Monitor Temperatures and Voltages On Your PC

Written by Kevin

HWMonitor is a handy little gizmo available from that lets you monitor the temperature and voltage of different components on your computer.

Computers get old. This is a fact that no one, however gifted in the computer realm, can avoid. As they age they develop problems in being able to run efficiently and sometimes get to the point of hindering normal activity to the point of frustration. HWMonitor is a handy little gizmo available from that lets you monitor the temperature and voltage of different components on your computer. While basic-level users (grandma and grandpa) would have no idea what to do with this information, many will find it useful to know exactly how many degrees are being produced and where.

I stumbled across this program while trying to figure out what was wrong with my own laptop. One day while playing a game online, my frame rate would suddenly spike down to 10-20% of the normal for about 10 seconds then return to normal. It would do this constantly and make any type of game unplayable. I tried everything from taking apart my computer and dusting it to reinstalling windows but nothing seemed to work. I did a little research and found it could be due to overheating. Many sites recommended HWMonitor to check my temperatures, so I decided to give it a try. Lo and behold, after firing up a game and monitoring my computer, I found that one of my sensors on my heatsink was jumping instantly from 67° to 98 ° thus making my CPU throttle itself to manage the heat.

The download process is simple: run the .exe file once you have downloaded it. When installation is complete, double click your HWMonitor icon and the program will auto-detect your hardware and start monitoring temps and volts. When it is up and running, you can take an instant record of your system’s information by going to File > Save Monitoring Data.

After you save the text file, you can view it later. It should look something like this:

While at first I thought this could be a good way to keep records of your temperatures, I later learned that the data is saved with the same name in the same path every time, overwriting the previous file. In order to save records or keep a timeline of saved data, you would need to rename the file after saving to keep it from being overwritten.

While this program may not come with the bells and whistles of other monitoring programs, (an on screen display, tray display, and graphing system were not provided in the free version, but are in the Pro version for a price) it will do the job it was meant to do with ease. I would highly recommend this for anyone looking to simply monitor system temperature.

About the author


Kevin is the Founder and Senior Editor of Tech Heavy. When he isn't writing about the latest tech tools he spends his days working in an IT department in Dubuque, IA. @kevincray


  • That sounds interesting but how does that translate in the real world for those who aren’t tech savvy. Why do we need to monitor temperature and what can we do about it if it is too hot?

  • This can be another good addition to programs with the purpose of letting us aware of what is happening with our PC. Indeed, overheating can be a nail that could end the life of a PC or laptop — I experienced it last year when I lost a laptop due to a friend who borrowed and misuse it.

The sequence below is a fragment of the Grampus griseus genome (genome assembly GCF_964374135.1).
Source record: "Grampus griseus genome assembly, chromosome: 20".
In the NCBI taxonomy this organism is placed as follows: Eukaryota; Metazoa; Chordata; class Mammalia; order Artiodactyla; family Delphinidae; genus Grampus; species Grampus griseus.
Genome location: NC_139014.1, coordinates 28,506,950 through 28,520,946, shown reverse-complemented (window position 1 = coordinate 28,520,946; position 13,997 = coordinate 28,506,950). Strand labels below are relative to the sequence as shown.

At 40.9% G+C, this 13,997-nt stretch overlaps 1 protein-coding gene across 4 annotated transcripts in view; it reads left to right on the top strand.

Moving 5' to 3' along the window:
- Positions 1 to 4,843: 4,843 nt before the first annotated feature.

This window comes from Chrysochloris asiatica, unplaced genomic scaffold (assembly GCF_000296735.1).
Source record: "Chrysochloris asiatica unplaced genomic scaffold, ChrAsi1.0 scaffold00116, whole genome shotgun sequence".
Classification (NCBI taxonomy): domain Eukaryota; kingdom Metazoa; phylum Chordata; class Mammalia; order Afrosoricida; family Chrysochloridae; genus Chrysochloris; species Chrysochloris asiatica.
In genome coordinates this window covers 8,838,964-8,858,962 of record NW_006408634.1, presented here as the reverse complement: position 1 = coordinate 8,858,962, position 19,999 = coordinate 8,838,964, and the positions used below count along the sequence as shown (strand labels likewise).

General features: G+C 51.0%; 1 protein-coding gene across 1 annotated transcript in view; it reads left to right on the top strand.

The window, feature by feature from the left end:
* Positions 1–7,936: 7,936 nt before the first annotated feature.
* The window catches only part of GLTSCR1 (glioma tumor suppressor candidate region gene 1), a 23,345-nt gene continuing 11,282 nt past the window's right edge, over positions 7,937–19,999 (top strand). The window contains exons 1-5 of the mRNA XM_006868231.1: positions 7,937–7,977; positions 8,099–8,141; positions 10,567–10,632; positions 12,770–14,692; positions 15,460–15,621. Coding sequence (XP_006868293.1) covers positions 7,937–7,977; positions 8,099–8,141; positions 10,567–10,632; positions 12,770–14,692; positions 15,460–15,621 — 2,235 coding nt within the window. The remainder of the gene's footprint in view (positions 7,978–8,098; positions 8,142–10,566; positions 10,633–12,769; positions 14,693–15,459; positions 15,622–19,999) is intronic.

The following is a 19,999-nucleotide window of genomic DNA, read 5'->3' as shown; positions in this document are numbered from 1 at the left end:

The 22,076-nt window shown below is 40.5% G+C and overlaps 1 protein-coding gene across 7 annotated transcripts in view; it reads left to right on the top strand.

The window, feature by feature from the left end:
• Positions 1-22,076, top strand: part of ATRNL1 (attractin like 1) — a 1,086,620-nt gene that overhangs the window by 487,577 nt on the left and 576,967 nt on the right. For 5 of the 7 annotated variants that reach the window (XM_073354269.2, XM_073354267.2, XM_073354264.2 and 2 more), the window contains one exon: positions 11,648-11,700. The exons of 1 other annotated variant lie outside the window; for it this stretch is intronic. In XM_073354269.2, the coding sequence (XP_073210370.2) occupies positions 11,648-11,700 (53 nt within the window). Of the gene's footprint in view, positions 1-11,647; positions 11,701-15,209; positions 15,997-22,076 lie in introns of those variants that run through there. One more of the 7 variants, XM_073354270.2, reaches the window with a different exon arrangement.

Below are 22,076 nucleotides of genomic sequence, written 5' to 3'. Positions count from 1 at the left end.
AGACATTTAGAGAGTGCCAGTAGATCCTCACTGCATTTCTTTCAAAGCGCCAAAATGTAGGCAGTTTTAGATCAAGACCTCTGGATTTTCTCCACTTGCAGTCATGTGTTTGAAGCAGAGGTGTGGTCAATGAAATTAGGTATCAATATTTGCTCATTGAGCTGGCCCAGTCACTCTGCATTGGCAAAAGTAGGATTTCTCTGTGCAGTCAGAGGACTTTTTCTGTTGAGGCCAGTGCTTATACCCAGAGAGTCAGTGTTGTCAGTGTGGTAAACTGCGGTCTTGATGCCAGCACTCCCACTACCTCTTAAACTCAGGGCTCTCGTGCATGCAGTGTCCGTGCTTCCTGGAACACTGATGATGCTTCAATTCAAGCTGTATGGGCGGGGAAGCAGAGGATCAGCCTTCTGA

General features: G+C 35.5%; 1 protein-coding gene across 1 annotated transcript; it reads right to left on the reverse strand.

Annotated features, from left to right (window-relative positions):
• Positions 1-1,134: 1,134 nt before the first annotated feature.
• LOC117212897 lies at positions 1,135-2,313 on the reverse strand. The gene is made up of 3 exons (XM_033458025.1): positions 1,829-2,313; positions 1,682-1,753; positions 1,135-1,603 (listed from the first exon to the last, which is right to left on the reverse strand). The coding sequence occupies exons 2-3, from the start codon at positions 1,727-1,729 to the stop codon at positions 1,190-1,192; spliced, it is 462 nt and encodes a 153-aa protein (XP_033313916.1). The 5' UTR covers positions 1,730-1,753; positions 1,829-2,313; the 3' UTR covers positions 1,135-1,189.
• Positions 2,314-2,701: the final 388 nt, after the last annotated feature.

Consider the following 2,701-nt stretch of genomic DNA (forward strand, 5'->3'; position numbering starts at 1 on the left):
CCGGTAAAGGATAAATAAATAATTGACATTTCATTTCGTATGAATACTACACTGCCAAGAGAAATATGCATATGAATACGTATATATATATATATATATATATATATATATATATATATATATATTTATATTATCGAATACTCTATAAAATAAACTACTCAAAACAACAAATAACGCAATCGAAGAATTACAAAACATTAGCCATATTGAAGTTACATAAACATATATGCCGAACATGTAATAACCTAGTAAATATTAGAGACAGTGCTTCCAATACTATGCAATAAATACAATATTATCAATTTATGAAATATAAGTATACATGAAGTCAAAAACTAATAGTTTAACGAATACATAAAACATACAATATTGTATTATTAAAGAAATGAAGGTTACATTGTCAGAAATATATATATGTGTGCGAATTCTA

But then i agree with Michelle above, it could be more helpful if there is a continuing discussion on what to do when overheating occurs. Perhaps another article would be needed for that…

  • I started using this a few weeks ago after a friend of mine recommended it to me to check my system temps. My only problem is I don’t really know what is a “good” temperature for things to be running out, so the information has its limits.

    However, if you do find that your system is running hot or overheating, I would recommend dusting out your case, making sure cables are tied down and not all over the place, and making sure your case has proper airflow (you could need to buy some more fans for your case, for example).

    I think a followup article on this would be interesting!


  • Anyone know of a program like this that can be installed on someone’s computer with user definable danger temperatures? It would be pretty useful to have a program like this for the computer inept that will always run and alert them if there is a potential cooling problem..


  • Yes, SpeedFan is another program that I use to monitor temps and it has an option to set warning temps. Once you set the warning temp, it will have a little flame icon next to the overheating component. I am working on a follow up article to try to explain temperatures, overheating and what can be done to solve them. I will also try to include an article about SpeedFan if you would like.

  • Sweet, just downloaded this right now apparently my temps are pretty good, 35C idle 50-55 underload.


  • Will this tell me how much Voltage my computer and screen use? I would love to know that since my bills are always high.

  • In order for the program to know how much voltage your screen itself it is getting, the screen will have to have a sensor built in that tells the program the info. After updating my computer with some stuff (I updated the BIOS and installed some newer drivers) I don’t even get the voltages from my graphics card anymore. This could be due to an outdated version of HWMonitor, though.